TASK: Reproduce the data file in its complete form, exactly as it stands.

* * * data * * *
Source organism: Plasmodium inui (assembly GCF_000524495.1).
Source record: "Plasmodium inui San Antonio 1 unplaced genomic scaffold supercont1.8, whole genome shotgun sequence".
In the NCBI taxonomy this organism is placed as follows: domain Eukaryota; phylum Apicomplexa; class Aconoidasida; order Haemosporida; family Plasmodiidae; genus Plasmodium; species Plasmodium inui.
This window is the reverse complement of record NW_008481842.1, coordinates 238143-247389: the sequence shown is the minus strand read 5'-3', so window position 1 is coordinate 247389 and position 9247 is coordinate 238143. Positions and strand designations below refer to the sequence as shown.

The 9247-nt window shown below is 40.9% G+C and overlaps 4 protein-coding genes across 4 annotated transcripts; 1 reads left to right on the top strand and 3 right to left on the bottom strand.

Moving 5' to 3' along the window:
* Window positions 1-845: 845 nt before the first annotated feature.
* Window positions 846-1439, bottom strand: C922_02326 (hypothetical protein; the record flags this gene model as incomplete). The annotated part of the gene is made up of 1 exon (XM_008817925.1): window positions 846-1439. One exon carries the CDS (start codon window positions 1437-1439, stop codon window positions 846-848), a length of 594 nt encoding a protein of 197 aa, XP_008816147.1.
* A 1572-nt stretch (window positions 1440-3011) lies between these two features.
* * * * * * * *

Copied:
Source organism: Plasmodium inui (assembly GCF_000524495.1).
Source record: "Plasmodium inui San Antonio 1 unplaced genomic scaffold supercont1.8, whole genome shotgun sequence".
In the NCBI taxonomy this organism is placed as follows: domain Eukaryota; phylum Apicomplexa; class Aconoidasida; order Haemosporida; family Plasmodiidae; genus Plasmodium; species Plasmodium inui.
This window is the reverse complement of record NW_008481842.1, coordinates 238143-247389: the sequence shown is the minus strand read 5'-3', so window position 1 is coordinate 247389 and position 9247 is coordinate 238143. Positions and strand designations below refer to the sequence as shown.

The 9247-nt window shown below is 40.9% G+C and overlaps 4 protein-coding genes across 4 annotated transcripts; 1 reads left to right on the top strand and 3 right to left on the bottom strand.

Moving 5' to 3' along the window:
* Window positions 1-845: 845 nt before the first annotated feature.
* Window positions 846-1439, bottom strand: C922_02326 (hypothetical protein; the record flags this gene model as incomplete). The annotated part of the gene is made up of 1 exon (XM_008817925.1): window positions 846-1439. One exon carries the CDS (start codon window positions 1437-1439, stop codon window positions 846-848), a length of 594 nt encoding a protein of 197 aa, XP_008816147.1.
* A 1572-nt stretch (window positions 1440-3011) lies between these two features.